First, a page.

End of financial year and start of a new financial year calls for champagne and cake! Cake all ‘round, with another round of coffees, yes thanks.
With or without a company, team, or board to approve these extravagances (all hail to having no board!), it’s time to press pause on your workday, take your laptop on an excursion, and do a mid-year review on your business.
Start with cake.
Review your best clients
Your best clients are those who spend the most, receive the most value from your services, refer people to you, and are a joy to work with.
Review where your best clients came from. Did someone refer them, who needs to be thanked (with cake)?
Now is the perfect time to thank your best clients, write up testimonials from them, and recommit to the marketing channels that referred them to your business in the first instance.
Review your marketing
It’s easy to get complacent, doing the same marketing month-in, month-out. The half-way mark is the perfect time to review what’s working, analyse why, and drop what isn’t.
This is a good time to change up your ads, your social media channels, and refresh your website with new images, or introduce a new marketing channel, such as Facebook Live. Like art, marketing tends to blend into the background after a while, so make sure you’re changing things up regularly.
Don’t keep adding to an already-full pile. Subtract what isn’t working, investigate what you don’t have data on, and make changes based on numbers, not guesses.
Review your pricing
Your prices should go up in accordance with inflation. But don’t forget to review your pricing in conjunction with all your offerings: from premium-priced, VIP offerings, to entry-level offerings.
Some of your prices may go down while others go up – just remember, if something isn’t selling, it’s not necessarily because it’s too expensive. In fact, raising your prices may make it easier for you to sell certain things.
If you have trouble sticking to a price that you’ve set for yourself, and frequently charge less than what you intend to, then there’s a few things you can do:
- Put all prices on your website
- Ensure you always take a brief and send a written quote and don’t allow yourself to get into casual “ballpark figure” conversations
- Practice saying your pricing out loud to yourself
- Write your pricing on paper and display it prominently, where you see it several times a day, every day, until it becomes normal to you
- Find another business offering something very similar to you and charging far more – keep this information handy and refer to it regularly when you feel you’re losing your nerve.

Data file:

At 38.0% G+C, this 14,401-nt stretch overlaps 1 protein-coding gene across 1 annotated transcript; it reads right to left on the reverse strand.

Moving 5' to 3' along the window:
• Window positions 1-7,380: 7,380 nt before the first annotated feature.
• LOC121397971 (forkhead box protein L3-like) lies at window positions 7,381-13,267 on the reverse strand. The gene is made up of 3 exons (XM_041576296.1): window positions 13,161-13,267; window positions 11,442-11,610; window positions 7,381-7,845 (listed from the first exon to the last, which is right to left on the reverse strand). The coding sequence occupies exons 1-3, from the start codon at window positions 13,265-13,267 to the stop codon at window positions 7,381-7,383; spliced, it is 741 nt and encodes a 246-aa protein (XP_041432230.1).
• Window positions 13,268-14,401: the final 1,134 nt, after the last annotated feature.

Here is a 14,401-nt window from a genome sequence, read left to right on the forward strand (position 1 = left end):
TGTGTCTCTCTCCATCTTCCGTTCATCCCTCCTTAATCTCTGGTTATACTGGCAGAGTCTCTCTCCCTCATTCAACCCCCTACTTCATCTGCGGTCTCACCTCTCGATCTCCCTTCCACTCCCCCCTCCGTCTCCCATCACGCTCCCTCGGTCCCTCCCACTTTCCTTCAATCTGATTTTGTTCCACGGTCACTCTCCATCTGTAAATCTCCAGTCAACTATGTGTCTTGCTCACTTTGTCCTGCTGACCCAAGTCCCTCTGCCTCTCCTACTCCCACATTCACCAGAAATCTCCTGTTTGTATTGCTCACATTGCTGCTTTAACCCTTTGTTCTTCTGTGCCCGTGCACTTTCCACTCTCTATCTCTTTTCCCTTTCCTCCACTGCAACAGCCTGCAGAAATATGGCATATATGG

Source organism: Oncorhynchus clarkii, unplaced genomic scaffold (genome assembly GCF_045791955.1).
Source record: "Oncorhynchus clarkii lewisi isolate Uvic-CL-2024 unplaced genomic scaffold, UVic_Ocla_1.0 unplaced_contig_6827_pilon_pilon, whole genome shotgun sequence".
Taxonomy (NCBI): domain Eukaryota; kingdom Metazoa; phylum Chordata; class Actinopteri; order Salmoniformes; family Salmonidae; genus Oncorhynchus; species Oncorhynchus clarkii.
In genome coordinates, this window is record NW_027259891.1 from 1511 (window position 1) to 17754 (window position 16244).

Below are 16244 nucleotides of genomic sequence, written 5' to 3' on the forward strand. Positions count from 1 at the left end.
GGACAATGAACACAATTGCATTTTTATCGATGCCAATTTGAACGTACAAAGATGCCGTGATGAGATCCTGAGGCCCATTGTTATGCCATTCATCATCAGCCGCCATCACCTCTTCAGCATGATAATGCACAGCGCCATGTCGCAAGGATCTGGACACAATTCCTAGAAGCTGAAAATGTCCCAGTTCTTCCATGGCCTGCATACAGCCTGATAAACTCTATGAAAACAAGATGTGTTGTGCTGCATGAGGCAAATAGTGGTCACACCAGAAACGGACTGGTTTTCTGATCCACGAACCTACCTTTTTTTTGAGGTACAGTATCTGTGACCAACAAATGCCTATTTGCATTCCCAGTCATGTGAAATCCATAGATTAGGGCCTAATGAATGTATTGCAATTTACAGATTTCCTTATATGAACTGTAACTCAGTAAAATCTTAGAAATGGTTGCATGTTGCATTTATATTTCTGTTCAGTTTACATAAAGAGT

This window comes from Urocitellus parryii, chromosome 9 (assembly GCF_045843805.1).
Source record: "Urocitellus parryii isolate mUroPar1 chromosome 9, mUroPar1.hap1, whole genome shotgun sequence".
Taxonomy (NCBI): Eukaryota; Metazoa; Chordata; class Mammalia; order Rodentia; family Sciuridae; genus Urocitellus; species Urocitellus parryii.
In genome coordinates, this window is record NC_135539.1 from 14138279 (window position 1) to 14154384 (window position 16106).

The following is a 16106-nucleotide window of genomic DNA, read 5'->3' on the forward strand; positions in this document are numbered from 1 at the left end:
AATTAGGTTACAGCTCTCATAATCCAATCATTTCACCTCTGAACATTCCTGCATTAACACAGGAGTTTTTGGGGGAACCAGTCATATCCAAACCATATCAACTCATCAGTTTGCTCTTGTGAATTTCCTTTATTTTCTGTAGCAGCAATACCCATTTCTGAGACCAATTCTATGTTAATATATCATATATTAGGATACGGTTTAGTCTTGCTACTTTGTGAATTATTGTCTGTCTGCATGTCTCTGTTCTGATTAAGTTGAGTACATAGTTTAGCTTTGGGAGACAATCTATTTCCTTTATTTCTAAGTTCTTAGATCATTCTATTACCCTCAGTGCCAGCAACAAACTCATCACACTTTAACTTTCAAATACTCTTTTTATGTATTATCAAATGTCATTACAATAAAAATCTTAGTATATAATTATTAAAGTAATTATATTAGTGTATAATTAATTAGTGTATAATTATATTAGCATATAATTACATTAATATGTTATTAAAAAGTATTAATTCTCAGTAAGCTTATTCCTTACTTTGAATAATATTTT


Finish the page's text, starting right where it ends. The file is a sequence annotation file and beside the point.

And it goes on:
Review your schedule
Schedules need reviewing regularly when you’re self-employed, to make sure that you’ve got the best possible conditions for success. This includes what time you start work in the morning, what time you finish and how you delineate this time, what days you work, and what activities you’re doing at what times.
In brief, you want to be doing creative and planning work when you’re feeling your best, and less intensive, less creative, more mundane work when you’re feeling less-than-stellar.
Ideally, phone calls should happen in the morning, so you don’t put them off for another day, and you should avoid reaching out to anyone at the beginning and end of the week – Monday mornings and Friday afternoons.
If your work is mobile, requiring travel, make sure that you’ve arranged your schedule to be as efficient for you as possible.
Review your long-term goals
Nobody likes delayed gratification. No normal people, anyway. It’s very common to set big goals at the beginning of the year, feel guilty when you remember them, and then set the exact same goals again next year.
Your long-term goals require delayed gratification. And when you’re a busy business owner, it’s easy to tell yourself that these goals won’t put food on the table. But in the cold light of day, you set them for yourself, right? Nobody forced you to decide you needed to do this.
So now it’s up to you to make these happen. Use the carrot, and the stick. Know what makes you tick, and how you can manipulate yourself to do what you say you want to do. Break down the goal into chunks, and break down those chunks further. Now apply the carrot, and the stick, and the carrot, and so on.
Plan for profit
You can’t hit an income goal if you don’t have a goal in the first place.
If you’re not already working with sales targets, here’s how to start:
- Decide on how much you want to earn per year. Not how much you think is ‘reasonable’, or how much you think you should earn. But how much you actually want to earn.
- Add tax on top.
- Tally up how much time off you’ll need each year. Be realistic. I aim to work 44 weeks out of 52.
- Now divide your goal (which includes tax) by the number of weeks you work in the year. Now you have a weekly income goal. This goal is profit, not revenue.
If you haven’t yet got an online accounting system that enables you to quickly and easily see how you’re tracking, it’s a great time to start. Whether you go for Xero, Quickbooks, Rounded or another option, online accounting software helps you access data quickly and easily, so you can make informed decisions.
Once you’ve done your mid-year review, book yourself in for a CEO date – that’s Chief Executive Officer, not Chief Everything Officer. A tired mind cannot create something remarkable, so remember that productivity and self-care are intimately related, and book yourself in for a massage, a holiday, or a deliciously-full weekend with friends and family. Whatever floats your boat. It’s your business, after all.